Saturday, May 13, 2017

Reinventing Rice for a World Transformed by Climate Change

UC Davis plant geneticist Pamela Ronald wants to create rice varieties that can survive in harsher conditions, including more frequent droughts.

Plant geneticist Pamela Ronald in her lab’s greenhouse at UC Davis. (Credit: Molly Matalon) Click to Enlarge.
Pamela Ronald stands in front of two rows of rice plants, sprouting from black plastic pots, in a stifling greenhouse on the edge of the University of California, Davis, campus.

Researchers in Ronald's plant genetics lab starved the grasses of water for more than a week.  The ones on the right, the control in the ongoing experiment, are yellowing and collapsing.  The leaves in the adjacent plants, equipped with an added gene, are thick, tall, and green.

The hope is that these or similar genetic alterations could help rice and other crops survive devastating droughts, preventing food shortages in some of the poorest parts of the world. ...
She has spent the last three decades working to make rice, a food staple for more than half of the world's population, more resistant to environmental stress.  She was a central player in one the greatest recent success stories in plant genetics, isolating a gene that allows rice to survive extended periods of flooding.  It’s a huge challenge in low-lying parts of Asia, wiping out around four million tons of rice each year in India and Bangladesh alone.  A decade after her lab’s discovery, more than five million farmers grow rice varieties engineered with the so-called Sub1 gene, covering more than two million hectares across Asia.

The latest research could be even more significant, as climate change ratchets up the frequency and intensity of droughts across large swaths of the Earth, threatening the food security and stability of entire nations.  The number of extreme droughts could double by the end of the century, devastating fields and farmers across South Asia and sub-Saharan Africa.

Ronald's work provides a powerful statement for the potential of modern genetic tools to preserve livelihoods and lives, offering a counter narrative to the widespread fears and distortions surrounding genetically modified crops (see Why We Will Need Genetically Modified Foods). “This focus on genes in our food is a distraction from the really, really important issues,” she says.  “How can we reduce the use of toxic inputs?  How can we feed the poor and malnourished?  How can we be sure that farmers have access to seeds, and that consumers can afford the food that’s produced?” 
Under a high greenhouse gas emissions scenario, rice yields would be nearly 15 percent lower than otherwise expected at midcentury, and prices would be 30 percent higher, according to a 2015 report in Environmental Research Letters.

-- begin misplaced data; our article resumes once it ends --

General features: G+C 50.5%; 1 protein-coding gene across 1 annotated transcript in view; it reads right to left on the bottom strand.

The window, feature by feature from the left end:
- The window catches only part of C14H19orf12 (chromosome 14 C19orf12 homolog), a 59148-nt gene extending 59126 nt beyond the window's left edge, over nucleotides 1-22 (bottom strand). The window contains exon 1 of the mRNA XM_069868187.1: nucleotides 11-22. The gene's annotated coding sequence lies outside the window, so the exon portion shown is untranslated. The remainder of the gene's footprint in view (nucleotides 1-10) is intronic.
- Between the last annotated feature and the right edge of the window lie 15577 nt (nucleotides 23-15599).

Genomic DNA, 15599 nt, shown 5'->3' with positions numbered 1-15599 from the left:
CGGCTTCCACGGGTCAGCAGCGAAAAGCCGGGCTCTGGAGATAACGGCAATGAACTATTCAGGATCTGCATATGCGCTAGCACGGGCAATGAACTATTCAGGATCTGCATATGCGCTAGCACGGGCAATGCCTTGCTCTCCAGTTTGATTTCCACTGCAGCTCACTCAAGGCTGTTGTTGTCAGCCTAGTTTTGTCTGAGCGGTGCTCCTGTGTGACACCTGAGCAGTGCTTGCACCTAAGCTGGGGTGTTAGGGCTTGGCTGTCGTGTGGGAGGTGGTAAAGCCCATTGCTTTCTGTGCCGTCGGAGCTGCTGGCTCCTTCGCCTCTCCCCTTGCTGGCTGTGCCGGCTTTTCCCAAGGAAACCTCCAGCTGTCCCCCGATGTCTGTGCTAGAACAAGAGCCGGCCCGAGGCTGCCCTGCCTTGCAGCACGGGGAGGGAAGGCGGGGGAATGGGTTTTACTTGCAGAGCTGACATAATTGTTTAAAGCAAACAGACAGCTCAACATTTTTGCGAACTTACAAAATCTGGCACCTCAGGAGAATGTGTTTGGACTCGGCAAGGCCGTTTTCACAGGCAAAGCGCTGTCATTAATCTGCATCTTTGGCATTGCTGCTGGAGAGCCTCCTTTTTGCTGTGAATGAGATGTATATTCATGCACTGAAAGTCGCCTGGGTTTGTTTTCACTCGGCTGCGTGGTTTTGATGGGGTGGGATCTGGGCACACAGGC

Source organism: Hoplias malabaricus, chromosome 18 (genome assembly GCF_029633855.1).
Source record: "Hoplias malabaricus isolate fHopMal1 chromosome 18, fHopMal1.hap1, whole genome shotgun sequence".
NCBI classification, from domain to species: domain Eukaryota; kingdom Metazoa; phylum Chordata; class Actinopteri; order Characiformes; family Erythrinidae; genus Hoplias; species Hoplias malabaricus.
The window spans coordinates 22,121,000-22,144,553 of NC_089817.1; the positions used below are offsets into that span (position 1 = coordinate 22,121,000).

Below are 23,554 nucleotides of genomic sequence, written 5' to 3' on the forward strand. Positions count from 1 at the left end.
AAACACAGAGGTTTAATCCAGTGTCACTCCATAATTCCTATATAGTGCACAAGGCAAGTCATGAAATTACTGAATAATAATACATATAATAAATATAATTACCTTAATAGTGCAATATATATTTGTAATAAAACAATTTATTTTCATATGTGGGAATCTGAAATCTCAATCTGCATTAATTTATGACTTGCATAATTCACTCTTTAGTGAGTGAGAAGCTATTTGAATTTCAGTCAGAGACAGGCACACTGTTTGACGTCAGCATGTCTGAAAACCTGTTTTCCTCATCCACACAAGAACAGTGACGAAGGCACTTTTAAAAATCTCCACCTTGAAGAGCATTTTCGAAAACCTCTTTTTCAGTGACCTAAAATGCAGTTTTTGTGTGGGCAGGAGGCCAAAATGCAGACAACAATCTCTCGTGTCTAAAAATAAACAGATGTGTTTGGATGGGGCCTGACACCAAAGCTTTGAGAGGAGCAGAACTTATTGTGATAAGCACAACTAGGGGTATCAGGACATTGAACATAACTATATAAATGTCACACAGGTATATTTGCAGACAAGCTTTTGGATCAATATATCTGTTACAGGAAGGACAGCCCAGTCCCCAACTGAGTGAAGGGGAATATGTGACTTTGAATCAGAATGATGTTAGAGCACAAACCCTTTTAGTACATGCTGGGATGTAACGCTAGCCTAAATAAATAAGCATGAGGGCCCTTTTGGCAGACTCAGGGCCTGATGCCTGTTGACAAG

Shifting farming practices and the fertilizing effect of increased carbon dioxide could offset some of these climate impacts.  But it’s going to become much harder and more expensive to maintain yields in many areas, and rich nations will have far greater capabilities than poor ones to make the necessary changes, says Keith Wiebe, senior research fellow at the International Food Policy Research Institute.

Crops altered to survive harsher environmental conditions will be a crucial tool for helping “small farmers who produce in the more tropical environments, who will be the most exposed to climate shocks,” says Alain de Janvry, a UC Berkeley economist.

The work at Ronald’s lab on drought-tolerant rice varieties is in an early phase.  She declines to discuss details, including the basic approach, until they’ve conducted additional experiments to verify the initial results and published their findings.

Other scientists around the world are also racing to develop drought-resistant crops, and have already achieved some advances, including sprays, hybrids, and genetic alterations that help crops switch into water-preserving modes at earlier signs of trouble, or otherwise enable plants to get by with less moisture.

But greater advances will be required to confront the growing challenges ahead, and drought tolerance is a tricky problem.  The trait generally involves various genes and cellular communication pathways.  It’s crucial that any improvements not come at the expense of yield, taste, and other qualities important to farmers and consumers.  And there would seem to be hard limits on how much can ever be achieved, as all plants need water.

Read more at Reinventing Rice for a World Transformed by Climate Change

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